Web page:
Other Names: Maize (Britain).
General Description: Corn (Zea mays) is a long husk-covered “ear” filled with even rows of toothlike kernels surrounding a central woody core. Corn is the New World’s most important contribution to the world diet. Originating in Central America, corn has been cultivated since at least 3500 b.c. and was a basic food for the Incas, Mayas, Aztecs, and native North Americans. Sweet fresh corn on the cob is a luxury outside the U.S.
Bi-Colored (or Butter and Sugar) corn with mixed yellow and white kernels in each ear is a favorite in New England. In the Mid-Atlantic, people prefer white corn such as Silver Queen. Silver Queen is a premier white corn with tight dark green husks and long ears filled to their tips with succulent white kernels. Yellow corn, like Golden, is sought after in the Midwest. Red sweet corn is uncommon but beautiful, with ruby-tipped sweet kernels that keep their color when cooked.
Baby or miniature corn is very young corn, about 6 inches long with a core tender enough to eat. Yellow high-sugar hybrids, such as Sweetie and Kandy Korn, grown extensively in Florida, slow down the conversion of sugar to starch. These corn varieties can be twice as sweet as other corn, actually get sweeter after harvest, and stay sweet up to 14 days. However, the skin tends to be tough and much of the delicate complex corn flavor is lost.
Season: Florida corn is available October to June with peak season April to June. California corn is in season May to October with peak season June and July. New York, Pennsylvania, and New Jersey corn is sold from July to September with peak season August and September. Ohio corn is at peak season from August to October.
Purchase: To choose corn in the husk, pull back enough of the husk to expose the kernels. You should see full rows of pearly rounded teeth. Evenly spaced rows should be plump and milky all the way to the tip of the ear; the husk should be bright green and snugly fitting. The pale to deep gold silks should be dry, not soggy. Don’t be scared off if you see a corn worm at the top of the ear, more common in organic corn especially toward the end of the season. Just cut off the tip and enjoy. It has probably chosen the sweetest ear for you.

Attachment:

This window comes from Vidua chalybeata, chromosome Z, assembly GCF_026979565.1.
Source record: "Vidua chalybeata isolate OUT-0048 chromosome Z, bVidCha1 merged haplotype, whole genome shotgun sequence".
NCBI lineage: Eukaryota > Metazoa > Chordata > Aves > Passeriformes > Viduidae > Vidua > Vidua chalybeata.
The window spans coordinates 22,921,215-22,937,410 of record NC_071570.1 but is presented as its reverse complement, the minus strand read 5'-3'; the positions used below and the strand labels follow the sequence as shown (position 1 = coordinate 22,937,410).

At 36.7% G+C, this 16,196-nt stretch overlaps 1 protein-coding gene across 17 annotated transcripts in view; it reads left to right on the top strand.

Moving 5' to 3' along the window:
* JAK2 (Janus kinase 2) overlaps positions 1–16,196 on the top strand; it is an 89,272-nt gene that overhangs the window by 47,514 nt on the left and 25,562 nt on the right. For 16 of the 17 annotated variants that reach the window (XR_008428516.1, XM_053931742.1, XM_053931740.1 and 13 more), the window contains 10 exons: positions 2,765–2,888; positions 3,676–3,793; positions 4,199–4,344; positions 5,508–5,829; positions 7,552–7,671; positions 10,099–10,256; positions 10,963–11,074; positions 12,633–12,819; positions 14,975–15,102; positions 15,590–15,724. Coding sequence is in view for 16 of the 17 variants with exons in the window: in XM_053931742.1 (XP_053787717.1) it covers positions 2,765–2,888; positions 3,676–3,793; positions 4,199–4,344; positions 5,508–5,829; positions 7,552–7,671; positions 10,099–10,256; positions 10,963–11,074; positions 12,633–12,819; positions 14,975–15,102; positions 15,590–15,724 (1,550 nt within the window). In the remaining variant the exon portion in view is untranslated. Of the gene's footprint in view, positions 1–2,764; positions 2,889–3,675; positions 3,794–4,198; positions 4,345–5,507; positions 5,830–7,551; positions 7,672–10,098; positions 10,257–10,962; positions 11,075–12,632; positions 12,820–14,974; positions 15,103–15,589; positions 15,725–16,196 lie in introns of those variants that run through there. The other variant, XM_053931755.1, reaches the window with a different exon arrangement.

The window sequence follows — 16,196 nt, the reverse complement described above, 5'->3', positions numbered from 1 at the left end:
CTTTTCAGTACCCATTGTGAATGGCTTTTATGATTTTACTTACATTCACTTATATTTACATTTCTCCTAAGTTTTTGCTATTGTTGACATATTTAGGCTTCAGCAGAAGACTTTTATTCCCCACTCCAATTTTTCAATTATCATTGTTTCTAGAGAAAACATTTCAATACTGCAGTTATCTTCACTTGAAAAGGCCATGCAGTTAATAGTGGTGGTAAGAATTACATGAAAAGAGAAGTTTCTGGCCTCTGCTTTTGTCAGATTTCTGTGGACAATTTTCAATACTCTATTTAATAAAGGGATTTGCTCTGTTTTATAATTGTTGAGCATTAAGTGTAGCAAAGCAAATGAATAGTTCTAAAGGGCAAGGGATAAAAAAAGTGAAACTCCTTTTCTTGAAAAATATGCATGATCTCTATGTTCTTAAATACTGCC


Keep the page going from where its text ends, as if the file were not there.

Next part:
Because the sugars in corn convert so quickly to starch, buy corn as soon as possible after it’s been picked. Look for a market that buys local corn in season with high volume and quick turnover. When buying tray-pack corn, look for plump rounded kernels and no shriveling.
Avoid: Prehusked tray-pack corn may be old or tough, and it’s difficult to gauge quality inside the package. Avoid corn with flattened, tightly packed kernels; the corn will be starchy because it’s overmature.
Storage: Refrigerate the ears in plastic for 1 to 2 days.
Pull back and tear off the husks.
Rub off the silk using a nylon scrubber, toothbrush, or vegetable brush.
To remove the kernels, cut off the tip and bottom of the ear. Stand the cob upright, then use a firm-bladed, sharp knife to slice downward. Cut off 3 to 4 rows at a time without cutting too deep, or the kernels will be woody. Scrape the cobs downward to extract the corn “milk.”
Corn on the cob is best cooked briefly by either boiling, steaming, or grilling. When boiling, don’t salt the cooking water, which will toughen the skin. Cook corn until just tender; overcooking will toughen it. The sweeter and younger it is, the faster the corn will cook.
Serving Suggestions: Make spoon bread with fresh corn purée added. Make corn chowder with potatoes and salt pork or bacon. Add fish, clams, scallops, crab, or lobster. Serve corn on the cob with spice- or herb-flavored butter or olive oil. Cut kernels from cooked corn and add to salad, omelets, pasta, risotto, salsa, or soup.
Flavor Affinities: Basil, beefsteak tomatoes, butter, clams, crab, eggs, fish, lobster, red onion, shrimp, tarragon.
from Quirk Books: www.quirkbooks.com